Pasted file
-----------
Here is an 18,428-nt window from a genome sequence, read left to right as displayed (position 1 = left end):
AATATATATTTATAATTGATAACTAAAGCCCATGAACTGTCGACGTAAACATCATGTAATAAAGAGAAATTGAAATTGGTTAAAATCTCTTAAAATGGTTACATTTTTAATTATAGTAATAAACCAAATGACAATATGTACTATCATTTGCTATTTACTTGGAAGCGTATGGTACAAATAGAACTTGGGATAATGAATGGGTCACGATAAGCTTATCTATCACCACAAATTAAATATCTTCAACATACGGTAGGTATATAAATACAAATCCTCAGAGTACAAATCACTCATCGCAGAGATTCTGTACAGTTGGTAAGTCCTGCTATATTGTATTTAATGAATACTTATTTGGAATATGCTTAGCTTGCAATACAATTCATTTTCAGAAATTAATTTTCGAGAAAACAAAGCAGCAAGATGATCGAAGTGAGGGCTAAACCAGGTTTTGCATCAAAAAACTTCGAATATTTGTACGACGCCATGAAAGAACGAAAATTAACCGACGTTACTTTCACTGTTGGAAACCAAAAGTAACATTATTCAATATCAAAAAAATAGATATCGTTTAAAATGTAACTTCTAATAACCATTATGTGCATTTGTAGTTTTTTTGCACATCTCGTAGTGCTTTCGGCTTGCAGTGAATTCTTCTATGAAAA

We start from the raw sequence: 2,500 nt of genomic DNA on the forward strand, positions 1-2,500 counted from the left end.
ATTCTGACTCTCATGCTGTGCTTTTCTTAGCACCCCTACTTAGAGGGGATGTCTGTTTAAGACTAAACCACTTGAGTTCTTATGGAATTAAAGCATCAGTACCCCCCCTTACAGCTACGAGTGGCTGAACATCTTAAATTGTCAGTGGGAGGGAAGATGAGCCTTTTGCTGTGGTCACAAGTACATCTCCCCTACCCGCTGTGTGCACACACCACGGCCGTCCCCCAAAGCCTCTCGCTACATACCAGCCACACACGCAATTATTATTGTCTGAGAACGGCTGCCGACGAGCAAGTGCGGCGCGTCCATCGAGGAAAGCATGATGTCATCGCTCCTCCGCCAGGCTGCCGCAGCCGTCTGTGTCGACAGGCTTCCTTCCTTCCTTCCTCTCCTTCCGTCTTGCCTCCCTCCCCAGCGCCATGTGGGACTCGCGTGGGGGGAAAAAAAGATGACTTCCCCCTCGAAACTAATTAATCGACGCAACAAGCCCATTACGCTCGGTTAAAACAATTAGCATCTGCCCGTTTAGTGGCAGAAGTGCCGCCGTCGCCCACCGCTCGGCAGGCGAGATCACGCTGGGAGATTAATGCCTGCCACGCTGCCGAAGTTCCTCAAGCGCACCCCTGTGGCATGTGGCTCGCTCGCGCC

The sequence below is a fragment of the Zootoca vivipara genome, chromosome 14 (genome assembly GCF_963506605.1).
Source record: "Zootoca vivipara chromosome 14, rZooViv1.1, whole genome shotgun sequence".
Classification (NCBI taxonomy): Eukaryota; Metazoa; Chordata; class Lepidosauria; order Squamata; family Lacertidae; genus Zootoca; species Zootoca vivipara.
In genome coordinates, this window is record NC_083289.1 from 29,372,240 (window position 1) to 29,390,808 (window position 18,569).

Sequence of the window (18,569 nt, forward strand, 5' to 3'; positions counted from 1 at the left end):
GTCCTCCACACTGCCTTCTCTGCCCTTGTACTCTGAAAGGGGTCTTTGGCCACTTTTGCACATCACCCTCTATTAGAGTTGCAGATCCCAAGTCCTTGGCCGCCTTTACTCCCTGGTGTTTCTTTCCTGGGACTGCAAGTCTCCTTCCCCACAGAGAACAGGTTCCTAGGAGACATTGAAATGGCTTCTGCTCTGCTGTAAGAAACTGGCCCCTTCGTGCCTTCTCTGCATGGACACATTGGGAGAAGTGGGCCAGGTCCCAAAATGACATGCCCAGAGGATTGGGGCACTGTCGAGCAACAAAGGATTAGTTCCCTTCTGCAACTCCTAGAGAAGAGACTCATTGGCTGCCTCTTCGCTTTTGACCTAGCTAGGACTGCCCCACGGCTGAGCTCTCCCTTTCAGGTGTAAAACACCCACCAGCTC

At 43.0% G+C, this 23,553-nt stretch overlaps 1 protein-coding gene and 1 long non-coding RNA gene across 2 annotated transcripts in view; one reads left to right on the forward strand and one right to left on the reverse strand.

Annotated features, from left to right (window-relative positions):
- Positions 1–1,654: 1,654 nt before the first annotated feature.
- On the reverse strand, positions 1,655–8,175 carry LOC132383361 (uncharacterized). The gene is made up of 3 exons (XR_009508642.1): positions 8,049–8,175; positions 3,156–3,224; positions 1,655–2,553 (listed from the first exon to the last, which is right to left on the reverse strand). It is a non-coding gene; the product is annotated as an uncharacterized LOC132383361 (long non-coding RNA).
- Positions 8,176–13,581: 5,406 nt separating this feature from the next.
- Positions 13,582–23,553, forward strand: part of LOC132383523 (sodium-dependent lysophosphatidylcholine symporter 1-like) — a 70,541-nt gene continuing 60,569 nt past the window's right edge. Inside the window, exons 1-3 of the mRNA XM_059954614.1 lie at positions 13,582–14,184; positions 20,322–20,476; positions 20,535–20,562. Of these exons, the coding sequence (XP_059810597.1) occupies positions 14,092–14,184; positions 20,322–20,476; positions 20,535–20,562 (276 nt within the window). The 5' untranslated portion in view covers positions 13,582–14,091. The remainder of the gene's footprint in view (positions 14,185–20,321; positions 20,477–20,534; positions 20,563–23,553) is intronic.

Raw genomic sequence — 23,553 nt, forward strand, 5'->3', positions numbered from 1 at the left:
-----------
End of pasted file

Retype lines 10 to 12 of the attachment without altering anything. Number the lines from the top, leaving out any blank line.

GTCCTCCACACTGCCTTCTCTGCCCTTGTACTCTGAAAGGGGTCTTTGGCCACTTTTGCACATCACCCTCTATTAGAGTTGCAGATCCCAAGTCCTTGGCCGCCTTTACTCCCTGGTGTTTCTTTCCTGGGACTGCAAGTCTCCTTCCCCACAGAGAACAGGTTCCTAGGAGACATTGAAATGGCTTCTGCTCTGCTGTAAGAAACTGGCCCCTTCGTGCCTTCTCTGCATGGACACATTGGGAGAAGTGGGCCAGGTCCCAAAATGACATGCCCAGAGGATTGGGGCACTGTCGAGCAACAAAGGATTAGTTCCCTTCTGCAACTCCTAGAGAAGAGACTCATTGGCTGCCTCTTCGCTTTTGACCTAGCTAGGACTGCCCCACGGCTGAGCTCTCCCTTTCAGGTGTAAAACACCCACCAGCTC

At 43.0% G+C, this 23,553-nt stretch overlaps 1 protein-coding gene and 1 long non-coding RNA gene across 2 annotated transcripts in view; one reads left to right on the forward strand and one right to left on the reverse strand.

Annotated features, from left to right (window-relative positions):